Here’s some of what the Lonely Planet – Romania & Bulgaria has to say about Bucharest:
“Romania’s capital gets a bad rap, but in fact it’s dynamic, energetic and fun. It’s where still-unreconstructed communism meets unbridled capitalism; where the soporific forces of the EU meet the passions of the Balkans. Many travellers give the city just a night or two before heading off to Transylvania, but that’s clearly not enough.
Allow at least a few days to take in the good museums, stroll the parks and hang out at trendy cafes. While much of the centre is modern and garish, you’ll find splendid 17th and 18th-century Orthodox churches and graceful art nouveau villas tucked away in quiet corners.
Communism changed the face of the city forever, and nowhere is this more evident than at the gargantuan Palace of Parliament, the craziest and crassest tribute to dictatorial megalomania you’ll probably ever see.
Lying on the Wallachian plains between the Carpathian foothills and the Danube River, Bucharest was settled by Geto-Dacians as early as 70 BC. By 1459 a princely residence and military citadel had been established under the chancellery of infamous Wallachian Prince ??Vlad P??epeş. By the end of?? the 17th century, the city was the capital of Wallachia and ranked among southeastern Europe’s wealthiest centres. It became the national capital in 1862, as it lay on a main trade route between east and west.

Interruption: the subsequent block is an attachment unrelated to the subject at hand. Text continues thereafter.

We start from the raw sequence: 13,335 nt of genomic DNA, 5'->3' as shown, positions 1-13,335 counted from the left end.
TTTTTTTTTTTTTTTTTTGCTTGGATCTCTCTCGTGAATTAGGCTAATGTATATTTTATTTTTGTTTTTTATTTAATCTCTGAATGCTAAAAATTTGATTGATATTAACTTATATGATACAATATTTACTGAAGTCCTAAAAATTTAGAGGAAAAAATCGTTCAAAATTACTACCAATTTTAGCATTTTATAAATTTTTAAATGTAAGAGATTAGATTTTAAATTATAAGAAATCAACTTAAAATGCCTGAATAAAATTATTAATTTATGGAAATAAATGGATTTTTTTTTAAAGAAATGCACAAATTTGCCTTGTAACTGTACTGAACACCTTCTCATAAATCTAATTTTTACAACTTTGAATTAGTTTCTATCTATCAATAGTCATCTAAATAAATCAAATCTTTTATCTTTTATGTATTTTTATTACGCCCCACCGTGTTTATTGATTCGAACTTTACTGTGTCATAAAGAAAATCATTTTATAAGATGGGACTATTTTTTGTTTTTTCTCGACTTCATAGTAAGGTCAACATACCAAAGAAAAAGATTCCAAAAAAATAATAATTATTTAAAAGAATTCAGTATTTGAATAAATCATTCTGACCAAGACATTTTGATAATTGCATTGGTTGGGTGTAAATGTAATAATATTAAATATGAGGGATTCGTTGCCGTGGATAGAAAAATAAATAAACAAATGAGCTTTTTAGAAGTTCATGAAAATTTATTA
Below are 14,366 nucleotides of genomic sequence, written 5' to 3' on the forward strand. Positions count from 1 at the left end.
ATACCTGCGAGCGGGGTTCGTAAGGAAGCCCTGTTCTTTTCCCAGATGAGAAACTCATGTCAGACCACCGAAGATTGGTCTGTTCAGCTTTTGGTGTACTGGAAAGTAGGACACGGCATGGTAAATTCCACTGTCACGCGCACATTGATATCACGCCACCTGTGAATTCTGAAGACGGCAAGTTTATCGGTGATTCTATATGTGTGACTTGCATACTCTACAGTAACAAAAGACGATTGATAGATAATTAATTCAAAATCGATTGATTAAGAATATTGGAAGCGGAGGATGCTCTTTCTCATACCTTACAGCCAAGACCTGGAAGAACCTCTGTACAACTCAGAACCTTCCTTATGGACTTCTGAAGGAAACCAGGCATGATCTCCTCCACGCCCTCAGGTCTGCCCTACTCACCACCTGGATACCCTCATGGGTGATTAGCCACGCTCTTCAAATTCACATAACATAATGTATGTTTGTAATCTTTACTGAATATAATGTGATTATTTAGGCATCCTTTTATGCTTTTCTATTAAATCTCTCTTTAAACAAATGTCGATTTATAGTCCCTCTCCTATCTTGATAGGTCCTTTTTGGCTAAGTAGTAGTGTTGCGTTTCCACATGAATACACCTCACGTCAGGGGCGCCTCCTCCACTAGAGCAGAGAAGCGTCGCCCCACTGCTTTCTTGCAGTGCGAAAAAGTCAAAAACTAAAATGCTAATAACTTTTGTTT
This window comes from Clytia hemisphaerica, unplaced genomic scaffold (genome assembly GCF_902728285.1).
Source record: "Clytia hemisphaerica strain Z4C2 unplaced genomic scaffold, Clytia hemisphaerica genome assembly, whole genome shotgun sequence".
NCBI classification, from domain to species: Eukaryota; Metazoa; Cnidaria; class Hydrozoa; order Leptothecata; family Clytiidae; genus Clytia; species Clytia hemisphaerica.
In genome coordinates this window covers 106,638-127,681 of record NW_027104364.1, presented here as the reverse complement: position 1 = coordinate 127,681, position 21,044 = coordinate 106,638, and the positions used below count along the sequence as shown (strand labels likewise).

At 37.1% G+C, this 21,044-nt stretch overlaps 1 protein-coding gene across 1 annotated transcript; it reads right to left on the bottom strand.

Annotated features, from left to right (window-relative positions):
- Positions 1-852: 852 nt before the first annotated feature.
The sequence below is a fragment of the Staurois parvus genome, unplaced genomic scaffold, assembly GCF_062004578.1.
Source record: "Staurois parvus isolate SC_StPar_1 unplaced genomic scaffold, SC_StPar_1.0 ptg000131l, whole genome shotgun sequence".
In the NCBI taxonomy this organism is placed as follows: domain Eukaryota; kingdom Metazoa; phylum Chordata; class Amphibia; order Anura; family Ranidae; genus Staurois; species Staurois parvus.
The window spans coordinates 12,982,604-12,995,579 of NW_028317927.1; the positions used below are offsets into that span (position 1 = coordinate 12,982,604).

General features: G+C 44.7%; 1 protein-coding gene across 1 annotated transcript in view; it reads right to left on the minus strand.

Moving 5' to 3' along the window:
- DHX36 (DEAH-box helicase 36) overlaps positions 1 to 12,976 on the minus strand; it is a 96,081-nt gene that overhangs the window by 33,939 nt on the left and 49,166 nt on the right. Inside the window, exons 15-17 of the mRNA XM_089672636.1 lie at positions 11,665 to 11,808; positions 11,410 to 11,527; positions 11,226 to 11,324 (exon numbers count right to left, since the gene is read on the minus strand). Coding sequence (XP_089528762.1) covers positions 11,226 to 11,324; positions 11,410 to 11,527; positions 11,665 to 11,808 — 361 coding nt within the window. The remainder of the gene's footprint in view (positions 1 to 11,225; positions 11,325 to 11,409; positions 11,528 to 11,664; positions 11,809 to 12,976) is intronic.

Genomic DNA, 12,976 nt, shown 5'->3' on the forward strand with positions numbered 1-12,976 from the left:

The early 20th century was Bucharest’s golden age. Large neoclassical buildings sprang up, fashionable parks were laid out and landscaped on Parisian models and, by the end of the 1930s, the city was known throughout Europe as ‘Little Paris’ or ‘the Paris of the East’.
Bombing by the Allies during WWII, coupled with a 1940 earthquake, destroyed much of Bucharest’s prewar beauty. In 1977, a second major earthquake claimed 1391 lives and flattened countless buildings. Former dictator ??Nicolae Ceauşescu??s massive redevelopment of the city in the 1980s, culminating in his grandiose Palace of the Parliament (sometimes still referred to as the ‘House of the People’), drove a stake through the heart of Bucharest’s elegant past.